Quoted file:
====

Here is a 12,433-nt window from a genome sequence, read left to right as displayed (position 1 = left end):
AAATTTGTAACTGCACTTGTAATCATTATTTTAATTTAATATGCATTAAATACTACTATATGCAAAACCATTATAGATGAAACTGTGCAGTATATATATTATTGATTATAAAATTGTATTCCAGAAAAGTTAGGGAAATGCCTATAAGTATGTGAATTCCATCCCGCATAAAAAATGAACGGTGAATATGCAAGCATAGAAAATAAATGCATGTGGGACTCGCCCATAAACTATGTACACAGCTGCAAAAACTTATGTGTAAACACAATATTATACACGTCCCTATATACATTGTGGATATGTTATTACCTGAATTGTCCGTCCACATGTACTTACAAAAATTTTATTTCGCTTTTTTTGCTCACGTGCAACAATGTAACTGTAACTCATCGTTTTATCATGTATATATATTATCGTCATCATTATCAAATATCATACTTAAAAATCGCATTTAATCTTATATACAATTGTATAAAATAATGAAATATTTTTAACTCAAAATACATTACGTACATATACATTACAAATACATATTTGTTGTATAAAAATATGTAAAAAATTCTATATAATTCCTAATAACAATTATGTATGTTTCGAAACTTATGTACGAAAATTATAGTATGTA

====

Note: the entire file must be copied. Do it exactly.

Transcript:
Here is a 12,433-nt window from a genome sequence, read left to right as displayed (position 1 = left end):
AAATTTGTAACTGCACTTGTAATCATTATTTTAATTTAATATGCATTAAATACTACTATATGCAAAACCATTATAGATGAAACTGTGCAGTATATATATTATTGATTATAAAATTGTATTCCAGAAAAGTTAGGGAAATGCCTATAAGTATGTGAATTCCATCCCGCATAAAAAATGAACGGTGAATATGCAAGCATAGAAAATAAATGCATGTGGGACTCGCCCATAAACTATGTACACAGCTGCAAAAACTTATGTGTAAACACAATATTATACACGTCCCTATATACATTGTGGATATGTTATTACCTGAATTGTCCGTCCACATGTACTTACAAAAATTTTATTTCGCTTTTTTTGCTCACGTGCAACAATGTAACTGTAACTCATCGTTTTATCATGTATATATATTATCGTCATCATTATCAAATATCATACTTAAAAATCGCATTTAATCTTATATACAATTGTATAAAATAATGAAATATTTTTAACTCAAAATACATTACGTACATATACATTACAAATACATATTTGTTGTATAAAAATATGTAAAAAATTCTATATAATTCCTAATAACAATTATGTATGTTTCGAAACTTATGTACGAAAATTATAGTATGTA